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Contents:  Featured content · Overviews · Portals · Lists · Outlines · Glossaries · A–Z index · Categories

Wikipedia's contents


There are two ways to look things up in Wikipedia: by searching or by browsing.

  • If you know the name of an article for which you are looking, simply type it into Wikipedia's search box.
  • If you would like to look around the encyclopedia to see what is on it, use Wikipedia's Contents pages. Lists and indices are examples of contents for a published work, and Wikipedia has many of each, including a complete alphabetical index and indices by category.
    Links to all of Wikipedia's main contents pages are presented below, and they in turn link to the more specific pages.

Wikipedia's reference lists


Overviews of Wikipedia

An overview is a survey of what is covered in an area. Overviews of Wikipedia's coverage include:

  • Overviews—a one-page outline of the contents of Wikipedia, covering 12 major subjects, providing links to key articles in each.
  • List of academic disciplines—Wikipedia arranged like a college course curriculum.

Other topic lists

Wikipedia has thousands more topic lists; some are even lists of other lists.

  • Lists—a selective collection of article lists, arranged by subject.
  • Category:Lists—a list of lists in the category system, arranged alphabetically.
  • Outlines—expanding on the overview above, this set of outlines (structured lists) shows the structure of knowledge and its various branches, and serves as a table of contents for those subjects and their coverage on Wikipedia.

Two of the broadest collections are:

Featured content

Featured content represents the best Wikipedia has to offer, and undergoes vigorous peer review.
It can be found on the following directories:

  • Featured articles—what we believe to be the best articles in Wikipedia.
  • Featured lists—what we believe to be the best lists in Wikipedia.
  • Featured pictures—images we find beautiful, impressive, and informative.
  • Featured portals—portals we regard as being particularly useful, attractive, and well maintained.
  • Featured sounds—sounds we find beautiful, impressive, and informative.
  • Featured topics—topics we believe have coverage which is both comprehensive and well written.


Books are collections of Wikipedia articles, which can be viewed online, downloaded electronically, or be printed into a book.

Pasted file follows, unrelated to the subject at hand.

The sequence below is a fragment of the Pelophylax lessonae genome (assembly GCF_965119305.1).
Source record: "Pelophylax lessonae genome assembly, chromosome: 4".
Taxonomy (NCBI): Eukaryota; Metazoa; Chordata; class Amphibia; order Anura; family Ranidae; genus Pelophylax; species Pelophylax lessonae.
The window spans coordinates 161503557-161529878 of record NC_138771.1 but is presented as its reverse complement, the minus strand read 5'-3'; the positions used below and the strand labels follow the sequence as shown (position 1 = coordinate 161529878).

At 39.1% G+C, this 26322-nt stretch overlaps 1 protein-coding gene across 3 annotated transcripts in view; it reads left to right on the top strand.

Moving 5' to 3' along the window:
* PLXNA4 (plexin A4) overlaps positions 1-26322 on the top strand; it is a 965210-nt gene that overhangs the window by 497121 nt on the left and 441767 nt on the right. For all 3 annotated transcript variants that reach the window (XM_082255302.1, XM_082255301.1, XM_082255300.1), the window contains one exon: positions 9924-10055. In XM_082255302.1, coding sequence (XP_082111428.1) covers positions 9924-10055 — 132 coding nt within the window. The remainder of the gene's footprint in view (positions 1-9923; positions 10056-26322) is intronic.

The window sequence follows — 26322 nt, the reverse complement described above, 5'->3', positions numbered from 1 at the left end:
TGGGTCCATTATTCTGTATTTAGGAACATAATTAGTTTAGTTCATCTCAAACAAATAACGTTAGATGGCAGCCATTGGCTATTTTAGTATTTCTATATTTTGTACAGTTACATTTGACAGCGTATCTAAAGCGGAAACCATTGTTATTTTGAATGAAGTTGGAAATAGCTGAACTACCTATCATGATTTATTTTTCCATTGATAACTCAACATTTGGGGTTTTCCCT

Glossaries are lists of terms with definitions:

  • Glossaries—a list of glossaries arranged by subject.
  • Category:Glossaries—glossaries in the category and subcategories, arranged alphabetically.


A portal is an introductory page for a given topic. It complements the main article of the subject by introducing the reader to key articles, images, and categories that further describe the subject. They also include to-do lists that are used mostly by Wikipedia's editors.

Portals can be found at:


Timelines are lists of articles organized chronologically. These are the top-level timelines and lists of timelines:

Wikipedia's indices

Alphabetical indices

Categorical indices

Wikipedia's main categorization index system is automatically generated from information (category tags) at the bottom of each article. The top-end pages of the category system are:

  • Categories —an index of major categories, arranged by subject – that section of the page is an exception to the category autogeneration rule, as it is crafted by hand.
  • Category:Articles—the category in which all article category systems are located.
  • Category:Categories—the highest level or "root" category in Wikipedia – its autogenerated entries are listed at the bottom of the page.
  • Category:Contents—the category equivalent to this page.
  • Category:Fundamental categories— the category containing the most fundamental ontological categories such that every article category system can reasonably be expected to be within it.
  • Special:Categories—every category listed alphabetically.

Wikipedia's other broad categorical indices are:

Spoken articles

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